Can there be competing QoS standards?

The old saying “the great thing about standards is there are so many to choose from” particularly applies to network QoS. How many do we really need?

Following on from a past article on the need for a “quality revolution” in telecoms, a reader wrote in to ask:

I was struck by the thought in the post below that suggests standards bodies need to make a choice [of QoS metrics]. … Are there are choices and alternatives, could there be competing solutions for QoS that sit side by side and enable one player (or another) to win the “QoS race”? From a technical perspective are you saying that multiple QoS standards can’t operate side by side over the same backbone infrastructure?

These are good questions, and to answer them we have to return to some basic principles. The key one is that there is a single objective reality to the world (as far as we know!), so there is only one way of interpreting the physical fact of how long it took for a specific web page to load or whether a particular streamed video buffered; and there is likewise only one way of interpreting whether a packet was lost, or by how long it was delayed.

What then matters is how we capture what is relevant and important about that objective reality. Any “QoS standard” has to say something about the effect of the network on the packets that are sent through it, and do it in a way that is “useful” to a network user or designer. That means the QoS standard has to be relatable in some way to the value delivered as performance of user applications.

Whilst there may be only one way of interpreting the effect of the network, there are many possible ways of expressing that effect. How many ways are good ones? With electricity we only have one “volt”: a single concept of electrical potential difference with a single scalar expression. This can be contrasted with, say, length: a single concept, but with many scalar expressions such as “foot” and “furlong”. Going further, an idea like “customer satisfaction” can be seen as many separate concepts, with many different expressions (e.g. net promoter score, counts of positive or negative words in reviews).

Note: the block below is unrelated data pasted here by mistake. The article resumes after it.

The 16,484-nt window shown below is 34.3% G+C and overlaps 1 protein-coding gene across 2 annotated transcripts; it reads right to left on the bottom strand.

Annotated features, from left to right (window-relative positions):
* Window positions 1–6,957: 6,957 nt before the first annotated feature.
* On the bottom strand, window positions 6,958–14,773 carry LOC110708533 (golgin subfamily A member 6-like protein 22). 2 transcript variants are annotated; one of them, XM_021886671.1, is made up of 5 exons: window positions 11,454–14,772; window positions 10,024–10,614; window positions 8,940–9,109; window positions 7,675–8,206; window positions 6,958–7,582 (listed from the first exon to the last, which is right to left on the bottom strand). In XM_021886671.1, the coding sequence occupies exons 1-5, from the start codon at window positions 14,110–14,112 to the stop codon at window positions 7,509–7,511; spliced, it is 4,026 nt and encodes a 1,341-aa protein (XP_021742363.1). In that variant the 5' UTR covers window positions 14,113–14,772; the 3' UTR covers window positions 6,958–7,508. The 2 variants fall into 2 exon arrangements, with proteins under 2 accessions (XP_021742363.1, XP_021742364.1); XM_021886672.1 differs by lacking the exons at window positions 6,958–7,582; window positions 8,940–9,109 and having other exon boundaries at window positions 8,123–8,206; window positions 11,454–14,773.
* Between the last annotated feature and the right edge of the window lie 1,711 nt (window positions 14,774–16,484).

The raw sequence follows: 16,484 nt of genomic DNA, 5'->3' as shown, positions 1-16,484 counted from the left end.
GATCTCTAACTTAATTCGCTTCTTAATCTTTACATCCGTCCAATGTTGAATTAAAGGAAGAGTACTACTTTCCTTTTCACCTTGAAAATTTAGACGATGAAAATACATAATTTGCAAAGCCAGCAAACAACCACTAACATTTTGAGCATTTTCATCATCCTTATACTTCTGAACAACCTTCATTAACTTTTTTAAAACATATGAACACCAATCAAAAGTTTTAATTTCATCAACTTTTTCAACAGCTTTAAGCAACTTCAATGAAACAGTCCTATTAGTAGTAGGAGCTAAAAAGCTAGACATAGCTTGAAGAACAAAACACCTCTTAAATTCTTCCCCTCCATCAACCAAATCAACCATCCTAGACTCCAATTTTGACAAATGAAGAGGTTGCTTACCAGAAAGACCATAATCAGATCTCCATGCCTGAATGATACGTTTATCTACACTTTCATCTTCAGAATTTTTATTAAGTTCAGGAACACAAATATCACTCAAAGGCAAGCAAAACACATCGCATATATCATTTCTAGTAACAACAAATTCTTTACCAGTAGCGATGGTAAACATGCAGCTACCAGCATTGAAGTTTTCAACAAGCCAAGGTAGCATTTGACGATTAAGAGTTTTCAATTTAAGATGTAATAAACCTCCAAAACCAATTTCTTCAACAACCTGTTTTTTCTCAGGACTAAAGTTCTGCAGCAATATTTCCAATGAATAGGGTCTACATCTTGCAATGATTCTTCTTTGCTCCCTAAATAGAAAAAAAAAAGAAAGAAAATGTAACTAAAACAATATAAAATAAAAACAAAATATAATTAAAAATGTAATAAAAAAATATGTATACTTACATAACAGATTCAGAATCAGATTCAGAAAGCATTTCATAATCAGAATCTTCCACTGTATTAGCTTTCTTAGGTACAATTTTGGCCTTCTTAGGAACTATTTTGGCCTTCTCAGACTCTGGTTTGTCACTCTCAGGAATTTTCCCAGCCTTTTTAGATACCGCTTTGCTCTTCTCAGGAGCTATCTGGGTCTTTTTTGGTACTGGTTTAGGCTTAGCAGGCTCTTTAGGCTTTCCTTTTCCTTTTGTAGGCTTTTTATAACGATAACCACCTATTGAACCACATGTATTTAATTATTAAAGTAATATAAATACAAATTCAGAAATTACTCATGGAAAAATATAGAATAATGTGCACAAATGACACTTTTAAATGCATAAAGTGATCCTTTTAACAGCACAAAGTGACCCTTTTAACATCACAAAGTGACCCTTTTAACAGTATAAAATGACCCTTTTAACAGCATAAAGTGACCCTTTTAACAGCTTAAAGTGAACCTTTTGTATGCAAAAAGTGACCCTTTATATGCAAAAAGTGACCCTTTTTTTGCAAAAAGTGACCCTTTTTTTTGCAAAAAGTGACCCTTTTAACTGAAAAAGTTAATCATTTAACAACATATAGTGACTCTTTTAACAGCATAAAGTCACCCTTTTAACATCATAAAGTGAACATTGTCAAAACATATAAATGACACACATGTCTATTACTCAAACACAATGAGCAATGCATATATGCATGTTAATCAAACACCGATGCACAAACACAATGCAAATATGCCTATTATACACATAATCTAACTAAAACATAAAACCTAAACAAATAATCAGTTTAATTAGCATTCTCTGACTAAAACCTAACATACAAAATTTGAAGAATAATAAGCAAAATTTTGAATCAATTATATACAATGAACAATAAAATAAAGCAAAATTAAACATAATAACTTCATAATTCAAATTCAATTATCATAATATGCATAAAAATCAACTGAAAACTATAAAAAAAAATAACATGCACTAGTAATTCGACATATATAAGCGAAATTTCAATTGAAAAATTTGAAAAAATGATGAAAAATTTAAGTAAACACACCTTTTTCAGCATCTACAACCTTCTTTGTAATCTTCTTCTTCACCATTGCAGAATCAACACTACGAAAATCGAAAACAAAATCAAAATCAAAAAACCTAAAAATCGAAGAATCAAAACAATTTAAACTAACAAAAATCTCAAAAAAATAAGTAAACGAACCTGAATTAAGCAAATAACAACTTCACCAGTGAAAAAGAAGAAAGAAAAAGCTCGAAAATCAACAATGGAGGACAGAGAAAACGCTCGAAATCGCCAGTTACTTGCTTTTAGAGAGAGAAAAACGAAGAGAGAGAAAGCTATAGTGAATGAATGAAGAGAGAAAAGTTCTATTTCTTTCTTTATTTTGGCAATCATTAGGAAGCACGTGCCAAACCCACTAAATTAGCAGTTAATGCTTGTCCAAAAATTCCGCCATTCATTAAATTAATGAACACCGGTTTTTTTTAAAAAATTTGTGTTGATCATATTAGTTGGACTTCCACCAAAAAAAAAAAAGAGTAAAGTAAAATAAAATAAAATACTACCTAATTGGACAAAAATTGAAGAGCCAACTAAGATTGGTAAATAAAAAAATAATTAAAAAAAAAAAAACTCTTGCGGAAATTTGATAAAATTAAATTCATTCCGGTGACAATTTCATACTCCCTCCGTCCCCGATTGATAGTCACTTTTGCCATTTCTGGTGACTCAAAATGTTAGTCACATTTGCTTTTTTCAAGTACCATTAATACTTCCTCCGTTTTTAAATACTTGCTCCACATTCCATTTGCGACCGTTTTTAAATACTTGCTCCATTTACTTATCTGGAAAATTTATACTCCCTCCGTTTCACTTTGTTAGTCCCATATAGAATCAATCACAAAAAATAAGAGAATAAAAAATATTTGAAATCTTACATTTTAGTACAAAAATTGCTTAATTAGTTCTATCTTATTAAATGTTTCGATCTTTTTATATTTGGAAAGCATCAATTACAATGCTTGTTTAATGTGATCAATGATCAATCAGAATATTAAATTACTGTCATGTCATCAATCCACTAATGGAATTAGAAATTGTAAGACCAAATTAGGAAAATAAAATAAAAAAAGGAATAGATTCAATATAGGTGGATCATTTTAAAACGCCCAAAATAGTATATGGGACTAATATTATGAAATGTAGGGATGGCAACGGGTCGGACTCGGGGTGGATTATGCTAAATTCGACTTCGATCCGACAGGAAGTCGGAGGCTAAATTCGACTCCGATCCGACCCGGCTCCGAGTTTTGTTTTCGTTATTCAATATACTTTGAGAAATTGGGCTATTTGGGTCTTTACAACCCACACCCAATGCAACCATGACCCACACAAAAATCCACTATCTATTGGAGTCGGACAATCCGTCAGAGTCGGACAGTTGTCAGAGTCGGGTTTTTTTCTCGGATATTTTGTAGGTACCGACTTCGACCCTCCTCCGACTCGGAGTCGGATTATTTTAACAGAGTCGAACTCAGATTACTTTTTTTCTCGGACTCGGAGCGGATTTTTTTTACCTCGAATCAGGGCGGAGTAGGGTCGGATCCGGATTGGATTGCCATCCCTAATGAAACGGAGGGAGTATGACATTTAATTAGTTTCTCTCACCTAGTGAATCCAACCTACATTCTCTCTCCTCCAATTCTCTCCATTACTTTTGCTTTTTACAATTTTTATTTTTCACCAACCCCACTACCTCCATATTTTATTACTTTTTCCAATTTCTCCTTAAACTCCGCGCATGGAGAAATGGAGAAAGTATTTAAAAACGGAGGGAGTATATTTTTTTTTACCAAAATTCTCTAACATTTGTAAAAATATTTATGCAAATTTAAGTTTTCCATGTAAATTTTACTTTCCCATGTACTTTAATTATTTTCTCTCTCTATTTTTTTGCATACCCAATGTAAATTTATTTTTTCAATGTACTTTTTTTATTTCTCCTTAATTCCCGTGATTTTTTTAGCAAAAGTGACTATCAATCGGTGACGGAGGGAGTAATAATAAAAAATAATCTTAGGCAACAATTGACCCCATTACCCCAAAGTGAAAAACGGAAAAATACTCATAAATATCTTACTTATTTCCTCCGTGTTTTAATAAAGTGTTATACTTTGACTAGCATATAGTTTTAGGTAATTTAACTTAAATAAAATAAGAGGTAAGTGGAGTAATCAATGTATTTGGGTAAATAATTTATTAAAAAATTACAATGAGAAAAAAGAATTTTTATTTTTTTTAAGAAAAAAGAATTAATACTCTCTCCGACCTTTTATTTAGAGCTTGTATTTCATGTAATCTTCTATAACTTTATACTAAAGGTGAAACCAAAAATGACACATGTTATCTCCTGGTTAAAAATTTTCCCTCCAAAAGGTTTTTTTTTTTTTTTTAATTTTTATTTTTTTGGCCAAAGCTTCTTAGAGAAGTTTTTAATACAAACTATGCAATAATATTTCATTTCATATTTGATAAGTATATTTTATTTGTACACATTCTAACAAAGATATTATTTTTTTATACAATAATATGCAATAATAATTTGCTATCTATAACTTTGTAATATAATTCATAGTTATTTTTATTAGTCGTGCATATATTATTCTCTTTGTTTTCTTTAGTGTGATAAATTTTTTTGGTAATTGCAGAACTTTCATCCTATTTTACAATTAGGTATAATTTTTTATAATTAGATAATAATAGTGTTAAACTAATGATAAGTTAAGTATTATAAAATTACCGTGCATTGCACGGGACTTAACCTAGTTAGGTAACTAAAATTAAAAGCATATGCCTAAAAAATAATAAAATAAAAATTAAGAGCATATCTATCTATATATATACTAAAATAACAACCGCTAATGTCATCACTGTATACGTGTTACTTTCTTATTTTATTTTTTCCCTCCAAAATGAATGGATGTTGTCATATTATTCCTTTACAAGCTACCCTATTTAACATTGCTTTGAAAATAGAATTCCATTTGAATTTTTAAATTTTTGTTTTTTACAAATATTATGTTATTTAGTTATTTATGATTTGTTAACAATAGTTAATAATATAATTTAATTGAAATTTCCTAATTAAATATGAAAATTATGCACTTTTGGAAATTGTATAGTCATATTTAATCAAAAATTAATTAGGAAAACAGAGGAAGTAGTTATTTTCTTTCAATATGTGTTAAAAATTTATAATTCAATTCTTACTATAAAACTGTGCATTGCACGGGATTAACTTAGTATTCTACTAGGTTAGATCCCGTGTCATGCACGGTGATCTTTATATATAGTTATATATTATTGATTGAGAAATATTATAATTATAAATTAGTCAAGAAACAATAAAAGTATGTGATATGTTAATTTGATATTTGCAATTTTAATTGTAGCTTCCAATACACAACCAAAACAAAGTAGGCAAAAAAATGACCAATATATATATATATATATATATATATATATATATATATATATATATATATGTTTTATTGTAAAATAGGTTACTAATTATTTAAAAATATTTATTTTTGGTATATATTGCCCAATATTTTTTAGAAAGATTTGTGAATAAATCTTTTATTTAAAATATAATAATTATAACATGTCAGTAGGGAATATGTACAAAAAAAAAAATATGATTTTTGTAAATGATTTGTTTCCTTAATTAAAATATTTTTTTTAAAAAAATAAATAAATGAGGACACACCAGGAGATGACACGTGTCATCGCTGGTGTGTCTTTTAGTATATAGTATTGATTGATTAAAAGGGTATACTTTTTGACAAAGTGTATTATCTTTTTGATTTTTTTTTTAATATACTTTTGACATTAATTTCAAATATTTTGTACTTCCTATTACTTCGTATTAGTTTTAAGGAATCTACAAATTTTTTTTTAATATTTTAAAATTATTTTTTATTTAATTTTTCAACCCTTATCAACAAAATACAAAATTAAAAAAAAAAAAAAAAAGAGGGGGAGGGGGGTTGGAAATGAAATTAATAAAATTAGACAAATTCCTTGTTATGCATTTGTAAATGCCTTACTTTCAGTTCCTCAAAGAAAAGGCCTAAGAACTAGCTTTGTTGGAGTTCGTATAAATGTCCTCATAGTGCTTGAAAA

My proposition is that there is only one “ideal” theoretical way of interpreting the quality a network offers. However, there may be multiple practical expressions of that for different contexts and uses, rather like how you can express metres as a number or a bar chart. Before we think about what an “ideal” QoS metric looks like, let’s first reflect on what we have today, which is less than ideal.

Our present mental model of network quality is that you get a supply of bandwidth, and that bandwidth in turn has a quality property. That property is described through network measures like average packet loss, delay and jitter. (This is unfortunate, as there is no quality in averages.) These are then related to application performance measures, like PESQ score for voice, or time to first frame for video.

This approach has several critical problems:

  • The same network QoS measures can result in widely varying application performance outcomes. They are often poor QoE proxies.
  • Turning an application performance metric into a network one is as much art as it is science, and is easy to get wrong.
  • When different parties in a digital supply chain come together, there is no means to take an end-to-end measure and turn it into requirements for those sub-elements.
  • Conversely, when you take a set of sub-elements, each one can deliver its technical network performance metrics, but the end-to-end interaction does not deliver the desired application performance.

Contrast this with our “ideal” approach. In this case, the network measures and application performance would be readily related. It would be easy to compose and decompose network quality measures, and know what the resulting application performance would be. We would have a robust scientific model of cause and effect, allowing the safe engineering of the “safety margin” —essential in a competitive market that drives you to run networks “hot”.